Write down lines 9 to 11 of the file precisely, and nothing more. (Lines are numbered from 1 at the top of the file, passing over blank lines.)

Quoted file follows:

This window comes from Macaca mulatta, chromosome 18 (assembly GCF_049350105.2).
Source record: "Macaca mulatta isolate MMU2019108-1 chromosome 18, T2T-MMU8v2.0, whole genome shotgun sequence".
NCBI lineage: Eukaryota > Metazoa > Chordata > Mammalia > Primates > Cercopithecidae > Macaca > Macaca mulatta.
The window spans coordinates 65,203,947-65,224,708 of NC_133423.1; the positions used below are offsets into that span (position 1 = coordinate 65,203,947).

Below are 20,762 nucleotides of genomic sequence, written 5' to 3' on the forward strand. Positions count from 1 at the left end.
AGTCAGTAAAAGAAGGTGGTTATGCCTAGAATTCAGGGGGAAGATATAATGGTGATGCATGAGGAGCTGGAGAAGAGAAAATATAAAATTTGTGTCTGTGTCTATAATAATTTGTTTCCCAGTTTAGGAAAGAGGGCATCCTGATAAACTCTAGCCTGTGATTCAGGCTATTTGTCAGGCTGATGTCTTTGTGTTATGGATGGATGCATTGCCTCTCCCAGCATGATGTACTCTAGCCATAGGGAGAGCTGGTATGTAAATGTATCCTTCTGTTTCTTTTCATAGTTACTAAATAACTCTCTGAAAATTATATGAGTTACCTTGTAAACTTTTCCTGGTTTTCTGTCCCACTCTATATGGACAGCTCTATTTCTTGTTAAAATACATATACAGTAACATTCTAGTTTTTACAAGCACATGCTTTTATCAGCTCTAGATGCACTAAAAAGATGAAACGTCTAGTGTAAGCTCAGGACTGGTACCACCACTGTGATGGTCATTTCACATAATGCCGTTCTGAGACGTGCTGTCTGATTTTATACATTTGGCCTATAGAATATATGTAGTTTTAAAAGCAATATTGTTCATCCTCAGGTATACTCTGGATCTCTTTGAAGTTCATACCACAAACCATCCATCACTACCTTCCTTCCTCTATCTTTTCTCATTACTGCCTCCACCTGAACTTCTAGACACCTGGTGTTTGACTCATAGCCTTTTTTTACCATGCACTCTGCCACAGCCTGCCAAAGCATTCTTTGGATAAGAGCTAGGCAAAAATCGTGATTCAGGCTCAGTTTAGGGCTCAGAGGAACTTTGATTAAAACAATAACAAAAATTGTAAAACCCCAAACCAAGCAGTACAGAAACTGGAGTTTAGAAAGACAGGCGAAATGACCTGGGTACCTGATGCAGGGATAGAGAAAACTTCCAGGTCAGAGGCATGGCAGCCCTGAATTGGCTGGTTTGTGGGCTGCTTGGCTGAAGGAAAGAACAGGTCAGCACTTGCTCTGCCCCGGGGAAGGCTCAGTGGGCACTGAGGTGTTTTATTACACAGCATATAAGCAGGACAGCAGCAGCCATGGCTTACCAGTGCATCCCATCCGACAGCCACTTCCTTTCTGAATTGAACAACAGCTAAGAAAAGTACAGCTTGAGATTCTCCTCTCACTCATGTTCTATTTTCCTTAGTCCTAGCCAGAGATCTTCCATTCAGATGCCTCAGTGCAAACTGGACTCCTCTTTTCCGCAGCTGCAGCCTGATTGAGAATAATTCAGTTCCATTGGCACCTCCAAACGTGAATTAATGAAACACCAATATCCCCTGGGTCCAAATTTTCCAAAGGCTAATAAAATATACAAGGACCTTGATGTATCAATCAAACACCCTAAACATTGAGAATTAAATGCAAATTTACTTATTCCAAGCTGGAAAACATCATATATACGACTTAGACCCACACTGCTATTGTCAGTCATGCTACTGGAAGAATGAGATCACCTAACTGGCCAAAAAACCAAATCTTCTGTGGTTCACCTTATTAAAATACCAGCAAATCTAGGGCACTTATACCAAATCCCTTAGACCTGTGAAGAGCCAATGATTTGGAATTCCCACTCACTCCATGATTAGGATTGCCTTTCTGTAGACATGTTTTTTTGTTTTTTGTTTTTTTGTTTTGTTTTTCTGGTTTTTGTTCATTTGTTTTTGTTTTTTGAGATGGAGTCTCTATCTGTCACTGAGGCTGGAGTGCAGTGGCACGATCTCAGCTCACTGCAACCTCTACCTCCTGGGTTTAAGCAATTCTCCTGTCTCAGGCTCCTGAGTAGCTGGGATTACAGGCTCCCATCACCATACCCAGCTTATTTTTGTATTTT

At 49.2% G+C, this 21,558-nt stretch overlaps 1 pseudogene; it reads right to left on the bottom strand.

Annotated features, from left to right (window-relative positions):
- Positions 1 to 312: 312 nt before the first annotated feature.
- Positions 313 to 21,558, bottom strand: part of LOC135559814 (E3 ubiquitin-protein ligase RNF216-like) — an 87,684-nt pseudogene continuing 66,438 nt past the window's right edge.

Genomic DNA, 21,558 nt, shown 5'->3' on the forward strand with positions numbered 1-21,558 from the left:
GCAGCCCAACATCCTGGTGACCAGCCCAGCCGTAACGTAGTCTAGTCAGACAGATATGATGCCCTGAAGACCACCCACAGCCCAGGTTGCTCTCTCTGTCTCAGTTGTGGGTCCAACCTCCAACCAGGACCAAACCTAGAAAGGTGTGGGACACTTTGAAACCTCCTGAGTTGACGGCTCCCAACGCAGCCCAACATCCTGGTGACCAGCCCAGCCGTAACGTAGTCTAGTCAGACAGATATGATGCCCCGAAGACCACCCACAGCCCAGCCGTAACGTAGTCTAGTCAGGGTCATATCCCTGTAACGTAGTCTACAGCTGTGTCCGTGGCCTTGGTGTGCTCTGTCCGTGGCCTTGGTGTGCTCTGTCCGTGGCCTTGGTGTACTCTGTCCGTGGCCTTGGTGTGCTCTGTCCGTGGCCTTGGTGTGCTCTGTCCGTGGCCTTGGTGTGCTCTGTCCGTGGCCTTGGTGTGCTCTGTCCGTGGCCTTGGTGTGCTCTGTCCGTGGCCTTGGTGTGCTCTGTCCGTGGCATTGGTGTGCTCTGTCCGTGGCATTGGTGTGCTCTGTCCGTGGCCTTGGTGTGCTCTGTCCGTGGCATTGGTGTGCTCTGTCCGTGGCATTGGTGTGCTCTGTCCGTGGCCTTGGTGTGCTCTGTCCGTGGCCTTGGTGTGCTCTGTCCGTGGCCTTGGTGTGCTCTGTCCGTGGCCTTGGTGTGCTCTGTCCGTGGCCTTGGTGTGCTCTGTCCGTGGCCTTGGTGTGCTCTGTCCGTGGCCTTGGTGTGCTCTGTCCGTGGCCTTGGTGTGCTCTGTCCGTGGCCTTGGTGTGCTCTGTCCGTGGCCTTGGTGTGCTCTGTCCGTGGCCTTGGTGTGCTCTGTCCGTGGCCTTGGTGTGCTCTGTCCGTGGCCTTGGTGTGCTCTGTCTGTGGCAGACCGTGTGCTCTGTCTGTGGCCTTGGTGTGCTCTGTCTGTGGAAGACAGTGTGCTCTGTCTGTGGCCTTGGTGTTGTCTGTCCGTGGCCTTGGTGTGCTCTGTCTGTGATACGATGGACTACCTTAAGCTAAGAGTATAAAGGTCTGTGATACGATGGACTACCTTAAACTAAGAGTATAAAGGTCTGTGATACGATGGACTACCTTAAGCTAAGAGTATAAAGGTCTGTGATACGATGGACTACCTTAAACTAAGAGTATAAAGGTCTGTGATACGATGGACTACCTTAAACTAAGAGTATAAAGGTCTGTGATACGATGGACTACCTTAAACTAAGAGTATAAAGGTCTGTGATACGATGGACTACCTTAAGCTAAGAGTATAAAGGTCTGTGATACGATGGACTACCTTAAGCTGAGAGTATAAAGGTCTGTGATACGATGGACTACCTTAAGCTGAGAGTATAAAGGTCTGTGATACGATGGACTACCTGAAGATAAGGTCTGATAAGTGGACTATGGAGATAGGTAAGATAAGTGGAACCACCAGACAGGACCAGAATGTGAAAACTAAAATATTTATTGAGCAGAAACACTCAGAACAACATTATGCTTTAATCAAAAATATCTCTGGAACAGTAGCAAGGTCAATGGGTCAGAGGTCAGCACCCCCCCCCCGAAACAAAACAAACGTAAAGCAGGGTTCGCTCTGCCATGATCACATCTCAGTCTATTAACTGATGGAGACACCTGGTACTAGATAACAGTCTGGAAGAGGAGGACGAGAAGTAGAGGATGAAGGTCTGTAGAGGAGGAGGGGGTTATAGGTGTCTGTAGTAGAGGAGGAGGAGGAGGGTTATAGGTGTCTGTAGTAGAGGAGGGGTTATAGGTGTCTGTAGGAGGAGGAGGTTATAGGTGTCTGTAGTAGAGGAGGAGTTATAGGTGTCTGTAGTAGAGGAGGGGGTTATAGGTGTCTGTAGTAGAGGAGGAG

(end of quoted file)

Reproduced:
- Positions 1 to 312: 312 nt before the first annotated feature.
- Positions 313 to 21,558, bottom strand: part of LOC135559814 (E3 ubiquitin-protein ligase RNF216-like) — an 87,684-nt pseudogene continuing 66,438 nt past the window's right edge.

Genomic DNA, 21,558 nt, shown 5'->3' on the forward strand with positions numbered 1-21,558 from the left: